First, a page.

American diplomats in Ghana have given an indication of how ex-President John Kufuor, in their opinion, misused the judiciary in persecuting his political opponents, especially those in the National Democratic Congress (NDC), like Tsatsu Tsikata and Nana Konadu Agyeman-Rawlings during his eight-year rule.
“Why would he pardon someone found guilty of corruption? And if they were not guilty, why were they imprisoned? A secret document quoted the Americans as questioning.
According to the American diplomats in Accra, Mr. Kufuor badly goofed in his midnight clemency and pardons to former Ghana National Petroleum Corporation (GNPC) boss Tsatsu Tsikata, ex-First Lady Nana Konadu Agyeman Rawlings, Mallam Issah, Kwame Peprah, Sipa Yankey and others, hours before leaving office as President.
“Former President Kufuor’s pardon of Tsikata, along with the six former Ministers and Deputy Ministers – all of whom had completed their prison terms by the time the pardons were announced- has rekindled the debate on the use of the judicial process to persecute political opponents,” say the Americans.
The diplomats, led by present US Ambassador to Ghana, Donald Teitelbaum, wrote to Washington in a confidential document which has been leaked by the whistleblower Wikileaks. It was dated January 2009.
In their candid opinion, “the logical explanation in the cases of Tsikata and Mrs. Rawlings was to avoid the media attention that these cases would stir up during his retirement years, as they ground their way to what most likely would have been acquittals. If this was indeed his motivation, we believe he will fail”.
But, “If he had hoped that his clemency would calm the waters and act as an olive branch as he left office, he badly miscalculated, for it has, instead, had the opposite effect.
In the mind of many Ghanaians, the pardons, along with the bizarre public apologies that Kufuor made in late November for any mistakes he may have made as President, have stained the former President’s credibility and tarnished his reputation.
The pardons have the appearance of an open admission of guilt for the abuses of the Fast Track Courts, a perception that had already been lingering uncomfortably in the public consciousness”, they observed.
On President Mills, the US diplomats who were also spying for the American government, expressed uncertainty about whether or not he had the stomach for engaging in political witch hunts. “If that is, indeed, the case–and we’re not at all certain that it is–one of the early tests of his ability to enforce party discipline, will be convincing those who were jailed by Kufuor to forego recriminations and move on”.
On January 7, just hours before leaving office, President Kufuor’s spokesman announced that he had pardoned some 500 people “under his prerogative of mercy as enshrined in Article 72 of the constitution.” Included in this group were all first-time offenders who had served more than half of their terms, seriously ill prisoners, prisoners above age 70 and nursing mothers.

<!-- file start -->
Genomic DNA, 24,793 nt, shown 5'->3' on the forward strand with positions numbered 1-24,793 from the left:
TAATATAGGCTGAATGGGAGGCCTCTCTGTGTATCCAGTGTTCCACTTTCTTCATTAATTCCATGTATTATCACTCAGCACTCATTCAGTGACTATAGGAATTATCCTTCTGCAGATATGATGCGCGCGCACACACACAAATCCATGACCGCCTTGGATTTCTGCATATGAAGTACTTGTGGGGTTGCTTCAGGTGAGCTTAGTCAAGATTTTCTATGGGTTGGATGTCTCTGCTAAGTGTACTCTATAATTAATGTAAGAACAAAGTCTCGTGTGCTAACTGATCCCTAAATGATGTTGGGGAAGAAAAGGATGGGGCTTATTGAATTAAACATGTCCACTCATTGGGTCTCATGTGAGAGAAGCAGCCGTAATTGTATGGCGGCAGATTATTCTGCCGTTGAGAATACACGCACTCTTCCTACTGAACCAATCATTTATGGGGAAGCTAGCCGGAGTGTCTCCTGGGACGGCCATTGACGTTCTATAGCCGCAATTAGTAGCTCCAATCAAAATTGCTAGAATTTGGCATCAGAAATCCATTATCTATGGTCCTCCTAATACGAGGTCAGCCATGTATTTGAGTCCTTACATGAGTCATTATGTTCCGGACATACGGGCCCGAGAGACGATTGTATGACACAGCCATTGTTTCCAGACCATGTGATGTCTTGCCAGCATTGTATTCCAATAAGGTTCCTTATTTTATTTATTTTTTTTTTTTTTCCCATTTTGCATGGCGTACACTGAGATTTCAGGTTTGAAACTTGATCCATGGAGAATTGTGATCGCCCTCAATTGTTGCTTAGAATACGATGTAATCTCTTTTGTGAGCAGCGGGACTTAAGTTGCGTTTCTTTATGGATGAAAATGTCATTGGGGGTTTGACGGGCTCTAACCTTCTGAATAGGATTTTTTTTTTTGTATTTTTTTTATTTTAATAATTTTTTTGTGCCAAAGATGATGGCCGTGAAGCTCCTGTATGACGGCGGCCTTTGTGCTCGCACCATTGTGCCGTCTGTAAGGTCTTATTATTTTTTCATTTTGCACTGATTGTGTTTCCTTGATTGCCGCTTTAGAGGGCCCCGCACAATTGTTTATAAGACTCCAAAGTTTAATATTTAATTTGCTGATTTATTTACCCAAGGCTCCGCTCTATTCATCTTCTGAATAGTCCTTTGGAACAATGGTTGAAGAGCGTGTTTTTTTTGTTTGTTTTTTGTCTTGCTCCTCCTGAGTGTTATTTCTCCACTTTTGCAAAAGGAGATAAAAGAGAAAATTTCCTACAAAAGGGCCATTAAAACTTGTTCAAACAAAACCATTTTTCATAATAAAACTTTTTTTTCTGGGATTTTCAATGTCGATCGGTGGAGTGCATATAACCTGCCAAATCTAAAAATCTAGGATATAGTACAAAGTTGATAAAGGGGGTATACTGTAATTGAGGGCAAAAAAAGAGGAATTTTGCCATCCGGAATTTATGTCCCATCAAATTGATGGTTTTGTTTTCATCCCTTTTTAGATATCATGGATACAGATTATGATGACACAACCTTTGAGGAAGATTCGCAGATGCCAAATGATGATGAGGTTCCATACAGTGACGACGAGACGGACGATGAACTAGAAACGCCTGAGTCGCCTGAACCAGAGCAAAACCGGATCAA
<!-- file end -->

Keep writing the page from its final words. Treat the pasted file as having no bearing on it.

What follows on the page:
More noteworthy, however, were the pardons of several ministers who had been imprisoned under a controversial law that jails government officials found guilty of “willfully causing financial loss to the State.”
“Widely criticized as a tool for political vindictiveness by the NDC, the law was actually passed in 1993 under President Jerry Rawlings, but his NDC party rarely invoked it- perhaps because they had no scores to settle. Under Kufuor’s administration, several ministers who served Rawlings (as well as Kufuor’s own minister of youth and sports, who some thought was scapegoated to demonstrate political balance) were brought to court, and jailed after being found guilty of financial malfeasance in office,” the Americans noted.
All of these high-profile cases garnered considerable media attention, but none became more infamous than that of Tsatsu Tsikata, the former CEO of the Ghana National Petroleum Corporation (GNPC), who was charged under the law for his role in losing 230,000 Ghanaian Cedis ($192,000) when a loan guarantee he had made on behalf of GNPC went bad. The saga of Tsatsu Tsikata is the stuff of Greek tragedy, and highlights the incestuous nature of Ghanaian politics.
The Americans traced Mr. Tsikata’s history, describing him as “a brilliant and precocious student who obtained a first-class law degree at the University of Ghana, at age 18, and went on to another law degree at Oxford. He became involved in human rights cases during the regime of General Acheampong (1972-78), and as a lecturer at the UG’s Faculty of Law from 1972-1988; he taught many current Members of Parliament as well as two of the Ministers of Justice under whose watch his trial was conducted”.
They wrote that “In 1979, Tsikata became counsel for Flt-Lt. Jerry Rawlings when he was on trial for subversion for his May 15 attempt to overthrow the military regime. Before the trial ended, however, Rawlings was busted out of jail on June 4 by fellow soldiers, who successfully re-organized the coup that very day and made Rawlings the head of the Armed Forces Provisionary Council.
From that time forward, Tsikata remained close to Rawlings and became involved in party politics, first with the Provisional National Defence Council (PNDC), and beginning with Rawlings’ first election in 1992, with the NDC”.